Tuesday, January 08, 2008

Gun's, Parks & Whose Rights?

One would expect the NYT to not disappoint with a chance to be wrong about guns, and this Editorial doesn't disappoint. Forty seven US Senators wrote the Dept Interior to ask them to lift the ban on ready to fire guns in National Parks and Refuges. The NYT, naturally, thinks this is ludicrous and backs their assertions up with misleading or inaccurate (lying?) statements.
There is nothing confusing about the distinction between federal lands where hunting is allowed and national parks, where hunting is not. (Nor should someone who is confused by the difference be carrying a loaded weapon.) It is also no burden to unload a rifle and slip it into a case before, say, driving through Yellowstone.
Apparently, they've never been anywhere, it is pretty simple to tell Central Parks ends at the skyscrapers, that is not the case where refuges and parks abut unregulated Federal land, which is much more the rule than the exception. This piece is about inadvertent violations, since the NYT doesn't like guns it would fit their agenda to have your firearm confiscated and you charged for crossing an unmarked border in the wilds. That isn't what it's really about, the Senator's letter states, "... this rule infringes on gun owners’ rights and is “confusing, burdensome and unnecessary.” The NYT's view is:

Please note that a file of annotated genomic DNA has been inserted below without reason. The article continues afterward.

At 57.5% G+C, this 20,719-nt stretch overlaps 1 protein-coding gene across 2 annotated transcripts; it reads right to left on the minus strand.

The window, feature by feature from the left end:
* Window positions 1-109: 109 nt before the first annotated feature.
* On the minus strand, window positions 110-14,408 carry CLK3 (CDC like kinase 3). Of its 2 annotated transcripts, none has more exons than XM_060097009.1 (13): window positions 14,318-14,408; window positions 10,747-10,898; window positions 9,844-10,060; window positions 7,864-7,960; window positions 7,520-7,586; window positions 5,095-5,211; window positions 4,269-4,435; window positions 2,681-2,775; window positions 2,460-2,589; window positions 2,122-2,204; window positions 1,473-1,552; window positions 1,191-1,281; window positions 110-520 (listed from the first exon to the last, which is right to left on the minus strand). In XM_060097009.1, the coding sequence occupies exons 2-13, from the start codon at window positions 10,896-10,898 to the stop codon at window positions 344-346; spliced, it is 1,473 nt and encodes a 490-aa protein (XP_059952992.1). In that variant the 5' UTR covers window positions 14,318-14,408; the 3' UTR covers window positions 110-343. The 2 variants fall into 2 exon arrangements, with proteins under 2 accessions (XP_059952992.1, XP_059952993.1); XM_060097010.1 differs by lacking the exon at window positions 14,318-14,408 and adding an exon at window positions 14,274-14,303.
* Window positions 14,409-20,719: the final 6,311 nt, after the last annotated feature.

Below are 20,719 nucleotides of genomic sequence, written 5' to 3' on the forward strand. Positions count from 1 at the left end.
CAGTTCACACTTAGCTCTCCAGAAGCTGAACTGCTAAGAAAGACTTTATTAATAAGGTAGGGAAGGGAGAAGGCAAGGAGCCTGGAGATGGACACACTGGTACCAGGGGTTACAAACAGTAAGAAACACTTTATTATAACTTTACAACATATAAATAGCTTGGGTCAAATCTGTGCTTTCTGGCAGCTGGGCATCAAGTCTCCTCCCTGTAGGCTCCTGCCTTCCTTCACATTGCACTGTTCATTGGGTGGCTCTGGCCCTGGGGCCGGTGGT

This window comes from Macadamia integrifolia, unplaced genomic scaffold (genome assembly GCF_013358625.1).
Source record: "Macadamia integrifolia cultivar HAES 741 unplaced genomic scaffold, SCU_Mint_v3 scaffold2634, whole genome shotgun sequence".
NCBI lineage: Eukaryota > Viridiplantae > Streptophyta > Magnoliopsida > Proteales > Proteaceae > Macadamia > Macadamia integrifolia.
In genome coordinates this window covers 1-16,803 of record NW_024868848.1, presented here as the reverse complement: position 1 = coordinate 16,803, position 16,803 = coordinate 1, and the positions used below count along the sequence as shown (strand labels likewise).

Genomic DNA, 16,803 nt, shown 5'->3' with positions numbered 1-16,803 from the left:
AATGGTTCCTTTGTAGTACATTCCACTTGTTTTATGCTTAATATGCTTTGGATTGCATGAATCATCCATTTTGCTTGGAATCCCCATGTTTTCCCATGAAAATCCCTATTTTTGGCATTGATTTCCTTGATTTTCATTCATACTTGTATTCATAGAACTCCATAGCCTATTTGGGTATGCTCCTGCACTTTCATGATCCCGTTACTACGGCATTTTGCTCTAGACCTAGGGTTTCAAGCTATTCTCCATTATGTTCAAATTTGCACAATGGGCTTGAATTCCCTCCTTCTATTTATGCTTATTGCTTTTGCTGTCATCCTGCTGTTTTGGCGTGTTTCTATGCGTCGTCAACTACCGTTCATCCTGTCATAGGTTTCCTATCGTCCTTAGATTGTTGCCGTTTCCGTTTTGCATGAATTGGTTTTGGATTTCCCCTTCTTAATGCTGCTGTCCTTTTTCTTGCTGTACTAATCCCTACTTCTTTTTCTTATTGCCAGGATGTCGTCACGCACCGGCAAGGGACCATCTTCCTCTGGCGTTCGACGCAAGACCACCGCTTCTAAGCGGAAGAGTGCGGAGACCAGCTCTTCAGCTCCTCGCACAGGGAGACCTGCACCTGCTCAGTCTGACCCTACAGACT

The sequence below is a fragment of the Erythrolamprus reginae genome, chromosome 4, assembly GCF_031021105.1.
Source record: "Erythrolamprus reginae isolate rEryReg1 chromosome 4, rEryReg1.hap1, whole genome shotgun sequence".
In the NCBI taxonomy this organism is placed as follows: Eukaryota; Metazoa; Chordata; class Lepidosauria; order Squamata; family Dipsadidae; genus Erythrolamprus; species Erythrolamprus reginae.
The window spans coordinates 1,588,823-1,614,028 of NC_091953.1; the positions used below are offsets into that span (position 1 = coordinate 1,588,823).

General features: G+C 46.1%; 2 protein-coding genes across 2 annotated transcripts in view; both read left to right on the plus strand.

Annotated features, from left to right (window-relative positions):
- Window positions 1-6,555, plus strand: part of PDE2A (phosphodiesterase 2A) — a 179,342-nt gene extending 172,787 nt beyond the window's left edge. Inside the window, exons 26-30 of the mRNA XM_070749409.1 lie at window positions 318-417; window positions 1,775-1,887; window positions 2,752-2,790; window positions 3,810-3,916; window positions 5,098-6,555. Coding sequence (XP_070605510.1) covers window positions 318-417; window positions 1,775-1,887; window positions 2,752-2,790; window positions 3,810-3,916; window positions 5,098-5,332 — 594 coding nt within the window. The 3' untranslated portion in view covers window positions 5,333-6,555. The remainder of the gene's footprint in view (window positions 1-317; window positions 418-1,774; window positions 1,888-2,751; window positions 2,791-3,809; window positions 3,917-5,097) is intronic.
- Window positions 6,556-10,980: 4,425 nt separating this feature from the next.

The senators who signed this letter — led by Mike Crapo, an Idaho Republican, and Max Baucus, a Montana Democrat — insist that the federal government is infringing upon the gun-carrying rights granted by some states. As so often happens when guns are in question, the senators have forgotten to insist upon the rights of the vast majority of citizens, who choose not to carry guns.

They also appear to have forgotten that national parks and refuges are federal lands, set aside as peaceful preserves for all the species that enjoy them, including humans. Ready-to-fire guns have no place in them.